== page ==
Artsminded: Love the arts, join the CAB board or committeesThe arts in and around River Falls will be quieter for the next couple of weeks than they were when last this column appeared. The very successful Art Crawl has done its good work for the holiday — and for the scarecrow season. The first barn dance was a joy for all who came — hope you can attend the next one.
By: Sue Beckham, columnist, River Falls Journal
The arts in and around River Falls will be quieter for the next couple of weeks than they were when last this column appeared. The very successful Art Crawl has done its good work for the holiday — and for the scarecrow season. The first barn dance was a joy for all who came — hope you can attend the next one.
CAB is doing its annual organizational work: Searching for board members and committee members for the next year — filling the board for the 2013-2015 season is the next big job.
That means if you like the Art Crawl, Art on the Kinni, the Gala, Music in the Park, you might want to be a part of helping CAB prepare for them. Volunteers who don’t want to commit to the board are always welcome and we can always find jobs for them.
Meanwhile, the relative break in events gives us a few moments to consider the bigger picture: The Great Rivers Confluence Project — a partnership of four cities, three rivers and two states.
About a week and a half ago, right here at the lovely River Falls Public Library — and in the beautiful river area — the project had a daylong meeting.
Attending and reporting were River Falls Mayor Dan Toland and the mayors of the other communities involved: Afton and Hastings in Minnesota, and Prescott. We were told of the wonders of this area and its offerings to visitors on ordinary days — and even more when the communities have events.
CAB was prominent in Toland’s comments — so much so that we might consider a “staycation” right here at home. We heard from many dignitaries knowledgeable about recreations in the area: Jill Shannon of the St. Croix Foundation, both national and local park rangers, Margaret Smith ex-director of the National Heritage Initiative and present director of the Great River Road Visitor and Learning Center.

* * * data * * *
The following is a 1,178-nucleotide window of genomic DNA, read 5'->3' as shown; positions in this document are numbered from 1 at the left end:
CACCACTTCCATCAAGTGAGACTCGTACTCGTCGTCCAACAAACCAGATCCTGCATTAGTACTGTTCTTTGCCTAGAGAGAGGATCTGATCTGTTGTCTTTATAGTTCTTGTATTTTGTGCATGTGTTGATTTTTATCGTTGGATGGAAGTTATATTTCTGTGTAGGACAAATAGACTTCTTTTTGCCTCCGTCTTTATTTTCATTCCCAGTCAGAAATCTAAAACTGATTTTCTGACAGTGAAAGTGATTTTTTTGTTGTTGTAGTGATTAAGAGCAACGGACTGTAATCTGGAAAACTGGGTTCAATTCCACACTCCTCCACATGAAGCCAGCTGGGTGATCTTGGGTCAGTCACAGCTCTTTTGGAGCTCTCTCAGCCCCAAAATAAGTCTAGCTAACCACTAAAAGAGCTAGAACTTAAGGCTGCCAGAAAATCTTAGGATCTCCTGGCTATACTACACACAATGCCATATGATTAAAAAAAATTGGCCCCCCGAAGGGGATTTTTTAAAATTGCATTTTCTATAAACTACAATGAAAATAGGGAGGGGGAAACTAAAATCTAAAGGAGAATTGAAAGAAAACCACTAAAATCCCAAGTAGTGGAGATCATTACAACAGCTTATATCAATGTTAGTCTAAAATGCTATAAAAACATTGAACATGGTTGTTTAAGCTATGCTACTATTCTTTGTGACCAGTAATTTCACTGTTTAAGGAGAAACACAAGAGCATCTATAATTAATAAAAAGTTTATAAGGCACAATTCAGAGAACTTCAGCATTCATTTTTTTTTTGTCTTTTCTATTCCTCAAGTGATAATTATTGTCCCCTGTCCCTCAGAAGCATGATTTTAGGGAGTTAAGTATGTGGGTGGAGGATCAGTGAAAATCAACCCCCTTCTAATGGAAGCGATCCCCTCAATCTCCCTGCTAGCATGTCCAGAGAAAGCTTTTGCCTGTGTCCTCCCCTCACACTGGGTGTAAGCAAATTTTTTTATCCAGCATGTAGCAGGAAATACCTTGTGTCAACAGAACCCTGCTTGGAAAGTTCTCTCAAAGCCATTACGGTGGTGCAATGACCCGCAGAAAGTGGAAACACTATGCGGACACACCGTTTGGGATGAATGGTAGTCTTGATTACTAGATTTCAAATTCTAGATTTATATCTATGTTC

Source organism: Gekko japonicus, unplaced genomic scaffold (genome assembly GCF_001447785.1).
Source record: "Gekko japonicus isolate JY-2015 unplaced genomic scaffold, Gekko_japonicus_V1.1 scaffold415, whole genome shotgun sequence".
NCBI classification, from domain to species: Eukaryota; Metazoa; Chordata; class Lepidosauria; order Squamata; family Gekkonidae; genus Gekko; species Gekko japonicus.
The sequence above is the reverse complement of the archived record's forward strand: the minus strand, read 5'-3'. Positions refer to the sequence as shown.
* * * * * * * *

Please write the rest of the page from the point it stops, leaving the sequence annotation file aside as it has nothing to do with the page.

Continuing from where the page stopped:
In the afternoon, attendees took a bus tour of the arts, cultural, nature and, yes, a few commercial enterprises, — we even saw the “Extreme Sandbox” a Hastings, Minn. theme park devoted to letting adults play with heavy equipment — with supervision, of course. We visited art galleries, hiking and biking trails, historic house museums, and outdoor art installations.
The purpose of it all was to make sure the four communities know what is available to visitors and residents alike, to provide community leadership with information to help them promote the area — and to bring arts and culture representatives from the communities together in a joint promotion project.
The most important information about the Great Rivers Confluence Project for the public is the map! With the help of professional web designers, the GRCP is creating an interactive web map that will provide residents, visitors, local promoters and everybody else with the information to find the Great Rivers institutions. It’s not finished but it’s pretty impressive as it stands. Call the map up on your browser — Great Rivers Confluence to see how far it’s gotten and to see how you might use your time in these lovely fall days.
Upcoming arts events and activities
--To inquire about serving on the board or on CAB committees, contact Steve Preisler, president at 608-698-6508 or email@example.com or Sue Beckham, 715-425-7143 or Sue Beckham.
--Earth Angels in the Limestone Lounge:
PLUS 1 TRIO, every 1st and 3rd Wednesday Jazz
--Thursday, Nov. 1 8-10 p.m., Acoustic wonder, Joey Grillo
--Saturday, Nov 3, 7:30 p.m.: RADD Jazz Series, UWRF Jazz Ensemble at KFA 131, Abbott Concert Hall
For more university music offerings visit UW Music Calendar